Many real atheists are embarrassed by the shenanigans of the "atheists." And, unlike "atheists," they accept that a religious person can be smart, knowledgeable, and a good individual; indeed, they know many like that.

God (III)

Meanwhile, Steve time-travels back to the 1960s and convinces Richard Feynman that hitting bongos at random makes him look cool, as a joke on future generations of physicists. And, especially, musicians.

Gwendolyn, an even more powerful 23-dimensional plasma collective, unimaginable by Steve, restructures the part of the human brain that recognizes rhythm and the associated DNA codons, in all humans, so that Feynman's randomness will appear as a high art form to all generations of humans hence. Thus Gwendolyn unwittingly creates late 20th-Century Earth music.

ZXKW-99, a dark energy sentience of varying dimensionality, with capabilities beyond what Gwendolyn can conceive, goes to Earth's Permian, finds the ancestor of all mammals and encodes 'Feynman bongo-playing sucks' in the genes for myelin, using an obscure 24th-Century Earth quaternary code. By accident, that makes the ion pumps in mammal neurons immune to diclorodiphenyltricloroethane.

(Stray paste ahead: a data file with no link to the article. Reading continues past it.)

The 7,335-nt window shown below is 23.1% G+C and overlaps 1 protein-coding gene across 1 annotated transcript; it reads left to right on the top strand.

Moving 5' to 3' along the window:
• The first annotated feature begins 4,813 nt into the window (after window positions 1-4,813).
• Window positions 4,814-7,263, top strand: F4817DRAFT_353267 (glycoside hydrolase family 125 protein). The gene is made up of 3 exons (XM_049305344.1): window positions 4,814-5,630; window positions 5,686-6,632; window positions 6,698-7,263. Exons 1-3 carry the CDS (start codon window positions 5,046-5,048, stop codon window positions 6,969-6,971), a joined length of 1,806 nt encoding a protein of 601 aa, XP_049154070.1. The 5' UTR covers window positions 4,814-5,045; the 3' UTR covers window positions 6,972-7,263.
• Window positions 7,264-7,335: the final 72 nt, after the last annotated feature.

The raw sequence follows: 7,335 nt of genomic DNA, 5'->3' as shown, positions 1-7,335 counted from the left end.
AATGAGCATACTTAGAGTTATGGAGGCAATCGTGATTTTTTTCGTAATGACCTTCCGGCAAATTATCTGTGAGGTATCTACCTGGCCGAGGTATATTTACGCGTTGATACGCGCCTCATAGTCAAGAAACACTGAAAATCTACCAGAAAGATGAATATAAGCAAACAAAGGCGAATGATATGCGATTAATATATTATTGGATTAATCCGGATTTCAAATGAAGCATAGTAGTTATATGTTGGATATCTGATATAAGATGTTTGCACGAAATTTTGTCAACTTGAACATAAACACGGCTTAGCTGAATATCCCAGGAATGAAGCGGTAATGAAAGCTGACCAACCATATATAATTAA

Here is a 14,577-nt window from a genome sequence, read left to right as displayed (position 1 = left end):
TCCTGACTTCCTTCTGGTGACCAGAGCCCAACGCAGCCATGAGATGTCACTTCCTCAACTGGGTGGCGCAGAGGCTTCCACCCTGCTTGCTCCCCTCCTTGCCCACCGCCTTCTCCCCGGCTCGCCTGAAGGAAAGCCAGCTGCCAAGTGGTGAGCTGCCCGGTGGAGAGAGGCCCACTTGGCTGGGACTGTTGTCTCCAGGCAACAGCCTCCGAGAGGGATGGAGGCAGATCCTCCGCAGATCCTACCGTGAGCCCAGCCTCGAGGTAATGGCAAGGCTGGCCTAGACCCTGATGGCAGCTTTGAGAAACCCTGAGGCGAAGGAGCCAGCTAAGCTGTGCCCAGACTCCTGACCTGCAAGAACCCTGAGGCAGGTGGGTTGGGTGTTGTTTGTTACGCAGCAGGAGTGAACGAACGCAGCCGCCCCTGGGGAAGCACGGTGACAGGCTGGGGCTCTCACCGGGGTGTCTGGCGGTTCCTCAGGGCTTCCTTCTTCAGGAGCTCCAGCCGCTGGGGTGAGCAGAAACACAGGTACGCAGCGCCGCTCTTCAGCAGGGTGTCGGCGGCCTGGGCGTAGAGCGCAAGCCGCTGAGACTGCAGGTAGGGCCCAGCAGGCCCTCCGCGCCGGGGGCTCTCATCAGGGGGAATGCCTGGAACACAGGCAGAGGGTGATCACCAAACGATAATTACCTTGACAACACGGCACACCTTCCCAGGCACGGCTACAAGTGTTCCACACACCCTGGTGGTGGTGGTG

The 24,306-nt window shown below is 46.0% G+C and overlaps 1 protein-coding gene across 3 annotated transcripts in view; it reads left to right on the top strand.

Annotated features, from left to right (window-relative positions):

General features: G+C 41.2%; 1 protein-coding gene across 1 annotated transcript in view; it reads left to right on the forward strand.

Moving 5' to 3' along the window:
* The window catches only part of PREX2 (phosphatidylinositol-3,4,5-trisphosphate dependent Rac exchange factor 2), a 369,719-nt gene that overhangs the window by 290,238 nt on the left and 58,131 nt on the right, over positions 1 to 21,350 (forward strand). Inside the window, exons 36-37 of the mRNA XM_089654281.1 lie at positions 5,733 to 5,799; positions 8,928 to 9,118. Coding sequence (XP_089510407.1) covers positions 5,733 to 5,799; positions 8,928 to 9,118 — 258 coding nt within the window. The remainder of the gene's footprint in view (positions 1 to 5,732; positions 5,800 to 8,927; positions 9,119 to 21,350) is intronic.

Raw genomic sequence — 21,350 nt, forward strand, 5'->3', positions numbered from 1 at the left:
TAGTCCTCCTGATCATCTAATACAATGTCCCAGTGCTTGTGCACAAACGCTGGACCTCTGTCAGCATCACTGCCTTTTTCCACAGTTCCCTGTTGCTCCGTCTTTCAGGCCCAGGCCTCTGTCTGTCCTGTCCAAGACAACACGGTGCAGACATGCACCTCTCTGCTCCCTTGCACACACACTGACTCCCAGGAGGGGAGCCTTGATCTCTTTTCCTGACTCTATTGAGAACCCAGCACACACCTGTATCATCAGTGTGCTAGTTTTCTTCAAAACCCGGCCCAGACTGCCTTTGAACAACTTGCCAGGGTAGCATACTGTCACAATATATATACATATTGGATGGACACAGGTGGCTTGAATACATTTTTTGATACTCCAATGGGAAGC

God, outside the universe, observes the ongoing tomfoolery and considers changing the value of $\pi$ to reset the universe. Floods are so passé.

-- -- -- --

Bonus round - geeks only

What about a message inside a physical or mathematical constant? Say a message around the twenty-trillionth digit of $\pi$, encoded as a sequence of $p \times q$ ones and fives, where $p$ and $q$ are two large prime numbers, indicating that the ones and fives are to be arranged in a rectangle of sides $p$ and $q$. That message can only come from the creator of the universe.